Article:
If you have 10 All-Americans on your team, and the 9th player is as good as the 2nd player, then sure… mix them up, spread out the playing time. But if your top 4 are significantly better than your next four, why share the time? I also think you should rotate players if you have guys on the bench who have specific skills that some of your starters don't. If you have a great perimeter shooter on the bench, or a defensive specialist, that makes sense to rotate him in... change things up.
As mentioned earlier, Donte Greene is averaging 37.2 minutes a game. Which Orangemen has the highest average for a season?
It should come as no surprise. In 1990-1991 junior Billy Owens averaged 38.0 minutes a game, carrying the Orangemen through the season. The second highest is Dave Johnson, his senior year in 1991-1992 where he averaged 37.9 minutes a game. Overall, there have been 23 different times a player has averaged 35+ minutes a game (since 1982-1983); this was accomplished by 16 different players. Gerry McNamara is the only Syracuse player to ever average 35+ minutes in each of his four seasons; nobody else has ever done it more than twice. Hakim Warrick is the only player to average 37+ minutes a game for two separate seasons (his junior and senior seasons). And the 2001-2002 Orangemen had three players average 35+ minutes a game: Preston Shumpert, Damone Brown, and Allen Griffin.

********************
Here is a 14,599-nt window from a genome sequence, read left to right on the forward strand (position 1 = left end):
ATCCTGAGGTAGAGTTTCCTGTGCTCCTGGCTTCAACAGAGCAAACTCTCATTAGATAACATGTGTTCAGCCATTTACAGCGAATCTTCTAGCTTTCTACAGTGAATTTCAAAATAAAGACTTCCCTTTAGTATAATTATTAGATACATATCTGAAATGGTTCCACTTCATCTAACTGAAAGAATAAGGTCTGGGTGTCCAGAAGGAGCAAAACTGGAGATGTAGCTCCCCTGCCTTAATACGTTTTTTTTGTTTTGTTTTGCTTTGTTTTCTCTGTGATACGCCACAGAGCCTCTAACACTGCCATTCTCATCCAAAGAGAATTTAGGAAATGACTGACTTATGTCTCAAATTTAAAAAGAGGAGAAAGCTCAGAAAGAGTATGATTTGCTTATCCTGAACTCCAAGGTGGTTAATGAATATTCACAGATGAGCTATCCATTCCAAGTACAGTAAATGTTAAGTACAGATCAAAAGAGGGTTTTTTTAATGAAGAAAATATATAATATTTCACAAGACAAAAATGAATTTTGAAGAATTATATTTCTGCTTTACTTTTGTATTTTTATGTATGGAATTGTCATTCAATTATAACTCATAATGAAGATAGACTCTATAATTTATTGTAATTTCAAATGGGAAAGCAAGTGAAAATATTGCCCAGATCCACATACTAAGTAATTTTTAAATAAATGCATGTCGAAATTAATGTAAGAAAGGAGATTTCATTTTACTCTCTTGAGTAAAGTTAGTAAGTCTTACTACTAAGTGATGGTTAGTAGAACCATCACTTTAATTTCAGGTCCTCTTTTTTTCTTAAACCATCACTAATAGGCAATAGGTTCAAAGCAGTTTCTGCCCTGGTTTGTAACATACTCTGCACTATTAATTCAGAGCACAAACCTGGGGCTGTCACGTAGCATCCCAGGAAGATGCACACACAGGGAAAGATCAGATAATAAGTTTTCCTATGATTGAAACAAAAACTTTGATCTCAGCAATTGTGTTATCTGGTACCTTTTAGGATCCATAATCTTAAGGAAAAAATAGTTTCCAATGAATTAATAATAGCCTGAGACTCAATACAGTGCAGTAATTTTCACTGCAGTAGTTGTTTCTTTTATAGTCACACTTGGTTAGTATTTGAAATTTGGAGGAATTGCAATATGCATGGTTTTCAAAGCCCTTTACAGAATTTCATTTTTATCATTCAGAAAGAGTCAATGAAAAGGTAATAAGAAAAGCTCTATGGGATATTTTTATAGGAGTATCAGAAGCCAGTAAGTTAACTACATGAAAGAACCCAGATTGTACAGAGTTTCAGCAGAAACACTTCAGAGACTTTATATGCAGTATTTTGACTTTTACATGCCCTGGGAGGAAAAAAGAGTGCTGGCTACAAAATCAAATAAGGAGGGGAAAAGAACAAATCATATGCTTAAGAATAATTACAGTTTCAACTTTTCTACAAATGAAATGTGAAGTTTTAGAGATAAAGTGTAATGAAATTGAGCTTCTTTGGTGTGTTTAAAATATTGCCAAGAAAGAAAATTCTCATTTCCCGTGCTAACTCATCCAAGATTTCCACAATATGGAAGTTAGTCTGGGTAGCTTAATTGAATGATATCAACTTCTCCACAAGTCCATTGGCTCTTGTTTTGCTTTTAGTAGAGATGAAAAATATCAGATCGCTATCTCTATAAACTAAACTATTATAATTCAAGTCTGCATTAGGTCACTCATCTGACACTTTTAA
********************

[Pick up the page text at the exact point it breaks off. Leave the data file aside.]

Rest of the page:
We’ll see if December 2007 reduces some of the playing time for the big five this year.